TV producer, writer and showrunner Mara Brock Akil definitely knows a thing or two about love and marriage.
She's been one of the masterminds behind some of our favorite Black girl magic-themed shows over the last 20 years, including Girlfriends, The Game and Being Mary Jane. Plus she's been mastering marriage with her husband of 19 years, director Salim Akil.
The couple has taken the gems they've learned building a successful marriage and partnership and made art out of their life together with the new OWN series, LOVE Is_, which is a scripted drama based on their love story.
On this week's episode of ESSENCE's Yes, Girl! podcast, Brock Akil, 48, opened up to ESSENCE editors and podcast hosts, Yolanda Sangweni and Charli Penn about how she and her husband make it work and keep things firey between them.
"The glue is we make--two answers--one, we make space for each other's individual selves," seh said. "Salim often says, 'we can't take ownership of each other.' When you realize you don't own someone, you show up every day to try to make sure they stay in your life. We realize that if you don't take ownership then what are you doing to keep that person engaged."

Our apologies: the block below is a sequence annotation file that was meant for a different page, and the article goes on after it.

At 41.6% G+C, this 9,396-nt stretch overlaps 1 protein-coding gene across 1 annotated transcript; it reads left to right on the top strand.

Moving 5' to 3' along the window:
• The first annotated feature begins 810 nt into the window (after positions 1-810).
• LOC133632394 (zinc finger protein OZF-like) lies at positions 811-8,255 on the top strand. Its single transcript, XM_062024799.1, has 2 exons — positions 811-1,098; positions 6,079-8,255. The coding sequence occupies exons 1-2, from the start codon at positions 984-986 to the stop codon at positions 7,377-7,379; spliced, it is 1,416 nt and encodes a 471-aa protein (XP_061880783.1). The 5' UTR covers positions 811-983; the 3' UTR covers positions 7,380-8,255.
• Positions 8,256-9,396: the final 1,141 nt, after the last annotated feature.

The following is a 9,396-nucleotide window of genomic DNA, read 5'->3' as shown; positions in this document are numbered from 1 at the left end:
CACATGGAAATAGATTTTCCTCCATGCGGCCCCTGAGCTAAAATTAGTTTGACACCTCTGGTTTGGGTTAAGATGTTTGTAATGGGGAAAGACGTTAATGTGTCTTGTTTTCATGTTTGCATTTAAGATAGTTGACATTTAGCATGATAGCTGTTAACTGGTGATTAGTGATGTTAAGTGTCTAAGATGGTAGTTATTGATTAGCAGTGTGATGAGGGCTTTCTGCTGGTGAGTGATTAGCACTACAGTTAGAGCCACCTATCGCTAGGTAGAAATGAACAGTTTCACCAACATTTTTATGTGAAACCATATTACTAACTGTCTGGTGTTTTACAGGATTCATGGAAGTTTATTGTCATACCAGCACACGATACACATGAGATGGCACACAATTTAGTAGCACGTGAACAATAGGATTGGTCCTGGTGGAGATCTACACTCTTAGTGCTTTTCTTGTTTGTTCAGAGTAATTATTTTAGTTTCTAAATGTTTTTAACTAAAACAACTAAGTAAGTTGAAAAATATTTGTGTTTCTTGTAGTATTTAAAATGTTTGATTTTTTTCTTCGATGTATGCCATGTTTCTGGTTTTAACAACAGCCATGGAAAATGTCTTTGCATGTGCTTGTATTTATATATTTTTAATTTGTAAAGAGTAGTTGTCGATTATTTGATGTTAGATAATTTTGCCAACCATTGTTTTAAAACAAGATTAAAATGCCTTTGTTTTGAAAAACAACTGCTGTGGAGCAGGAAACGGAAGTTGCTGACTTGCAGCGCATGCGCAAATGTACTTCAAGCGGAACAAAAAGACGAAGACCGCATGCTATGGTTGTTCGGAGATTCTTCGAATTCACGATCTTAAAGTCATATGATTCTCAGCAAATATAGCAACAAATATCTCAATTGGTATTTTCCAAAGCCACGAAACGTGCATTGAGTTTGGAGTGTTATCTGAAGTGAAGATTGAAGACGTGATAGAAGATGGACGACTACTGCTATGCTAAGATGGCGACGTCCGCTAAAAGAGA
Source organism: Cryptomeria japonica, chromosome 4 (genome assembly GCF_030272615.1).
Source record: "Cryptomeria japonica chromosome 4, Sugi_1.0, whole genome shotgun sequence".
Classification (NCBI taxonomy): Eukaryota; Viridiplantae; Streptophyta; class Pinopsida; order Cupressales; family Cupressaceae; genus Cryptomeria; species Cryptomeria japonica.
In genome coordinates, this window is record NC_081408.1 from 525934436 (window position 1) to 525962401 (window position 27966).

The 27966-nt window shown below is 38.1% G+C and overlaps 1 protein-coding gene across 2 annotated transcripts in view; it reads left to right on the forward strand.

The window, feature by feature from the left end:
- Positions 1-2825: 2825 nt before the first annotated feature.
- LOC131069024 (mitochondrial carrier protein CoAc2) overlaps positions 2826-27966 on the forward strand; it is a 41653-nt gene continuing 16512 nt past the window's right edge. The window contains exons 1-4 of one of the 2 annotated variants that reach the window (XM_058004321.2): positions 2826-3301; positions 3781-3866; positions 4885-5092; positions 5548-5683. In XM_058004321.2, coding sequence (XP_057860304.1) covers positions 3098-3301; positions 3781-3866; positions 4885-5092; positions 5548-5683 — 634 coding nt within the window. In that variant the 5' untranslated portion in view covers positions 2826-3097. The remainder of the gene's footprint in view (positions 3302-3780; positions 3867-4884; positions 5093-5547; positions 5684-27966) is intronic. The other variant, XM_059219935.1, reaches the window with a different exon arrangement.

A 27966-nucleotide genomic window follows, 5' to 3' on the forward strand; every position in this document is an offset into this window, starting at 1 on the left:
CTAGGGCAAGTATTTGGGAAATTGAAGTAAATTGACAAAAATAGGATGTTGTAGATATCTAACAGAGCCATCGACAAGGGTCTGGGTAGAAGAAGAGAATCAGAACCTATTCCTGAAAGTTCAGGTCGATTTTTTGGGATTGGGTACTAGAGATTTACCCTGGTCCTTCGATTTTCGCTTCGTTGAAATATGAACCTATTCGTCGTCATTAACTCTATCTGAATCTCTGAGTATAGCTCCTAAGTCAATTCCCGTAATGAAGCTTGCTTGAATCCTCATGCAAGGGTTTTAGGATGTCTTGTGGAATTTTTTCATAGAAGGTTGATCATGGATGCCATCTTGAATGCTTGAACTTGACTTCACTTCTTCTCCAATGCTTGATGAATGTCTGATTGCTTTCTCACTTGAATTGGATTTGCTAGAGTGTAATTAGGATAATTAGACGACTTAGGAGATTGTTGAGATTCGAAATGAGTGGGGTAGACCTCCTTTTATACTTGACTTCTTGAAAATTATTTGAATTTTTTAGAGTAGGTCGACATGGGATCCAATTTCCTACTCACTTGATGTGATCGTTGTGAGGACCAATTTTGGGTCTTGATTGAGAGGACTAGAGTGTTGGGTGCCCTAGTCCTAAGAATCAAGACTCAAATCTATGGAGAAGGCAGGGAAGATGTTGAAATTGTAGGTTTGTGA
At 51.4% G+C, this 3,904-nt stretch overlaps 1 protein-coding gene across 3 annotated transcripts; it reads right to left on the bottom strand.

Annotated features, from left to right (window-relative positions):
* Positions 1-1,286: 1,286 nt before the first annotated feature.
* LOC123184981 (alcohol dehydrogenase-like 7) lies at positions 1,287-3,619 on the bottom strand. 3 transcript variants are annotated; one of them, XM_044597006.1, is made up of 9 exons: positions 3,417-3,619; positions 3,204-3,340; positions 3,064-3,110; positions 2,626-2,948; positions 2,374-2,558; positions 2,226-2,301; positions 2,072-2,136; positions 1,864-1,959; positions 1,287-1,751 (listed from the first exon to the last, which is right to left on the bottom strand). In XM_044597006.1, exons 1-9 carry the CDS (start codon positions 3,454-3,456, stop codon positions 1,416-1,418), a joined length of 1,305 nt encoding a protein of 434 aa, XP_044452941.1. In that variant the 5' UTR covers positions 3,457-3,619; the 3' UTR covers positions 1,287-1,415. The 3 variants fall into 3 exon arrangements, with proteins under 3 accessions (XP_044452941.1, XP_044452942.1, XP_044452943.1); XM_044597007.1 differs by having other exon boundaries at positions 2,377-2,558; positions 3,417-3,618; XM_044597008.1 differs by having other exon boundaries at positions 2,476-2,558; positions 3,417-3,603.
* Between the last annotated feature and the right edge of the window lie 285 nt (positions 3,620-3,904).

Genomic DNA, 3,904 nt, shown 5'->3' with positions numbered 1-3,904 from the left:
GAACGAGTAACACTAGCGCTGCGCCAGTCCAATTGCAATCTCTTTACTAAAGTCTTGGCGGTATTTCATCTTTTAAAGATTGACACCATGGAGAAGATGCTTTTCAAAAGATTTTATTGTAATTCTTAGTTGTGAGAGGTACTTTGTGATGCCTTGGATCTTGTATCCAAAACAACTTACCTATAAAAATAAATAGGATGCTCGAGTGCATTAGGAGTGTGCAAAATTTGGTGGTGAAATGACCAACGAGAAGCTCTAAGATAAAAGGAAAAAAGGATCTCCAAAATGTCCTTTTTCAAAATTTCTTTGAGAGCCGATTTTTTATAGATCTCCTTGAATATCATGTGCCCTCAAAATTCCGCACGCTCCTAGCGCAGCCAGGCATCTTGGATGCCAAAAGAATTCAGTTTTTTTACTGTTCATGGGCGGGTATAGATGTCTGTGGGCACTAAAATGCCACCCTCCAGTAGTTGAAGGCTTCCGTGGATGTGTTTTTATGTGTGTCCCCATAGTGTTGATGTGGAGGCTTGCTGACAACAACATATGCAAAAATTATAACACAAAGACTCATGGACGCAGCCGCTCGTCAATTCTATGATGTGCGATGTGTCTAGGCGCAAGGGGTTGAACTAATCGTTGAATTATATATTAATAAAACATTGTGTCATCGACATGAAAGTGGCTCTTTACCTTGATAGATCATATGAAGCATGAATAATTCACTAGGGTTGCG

The Akils met in 1997 when they caught eyes at a coffee shop. A year later, they were walking down a street in California when they locked eyes once again and Salim successfully asked Mara on a date. From that night, the two never looked back. The couple tied the knot in 1999 and during their marriage welcomed two sons, Yasin and Nasir.
"We are deliberate in our love, even in our fights. Say he sleeps on the couch and I sleep in the bed...you walk down the stairs and you decide, am I going to be the first one to say, 'do you want some coffee? do you want some water?' You don't have to say 'I'm sorry' just yet, but you have to make some action, some deliberate action to please the other person. From sex to how to make up to how to hear and be present for one another."
In learning how to love and be loved, Brock Akil admits that it's taken some time, meditation and dedication to learn the language of forgiveness and it's been one of the pillars of strength in her and Salim's marriage.
"I have issue with saying sorry all the time but then there was a point in which I accepted--again, through prayer--when I was like 'God, come on. I'm saying sorry more than he is.' In my meditation, I [realized] it's powerful. You're the more powerful one to say sorry first. But we're conditioned in society as weak but no, it's powerful to be that vulnerable and that willing to save your relationship by saying, 'I'm sorry'."
Did you catch that word?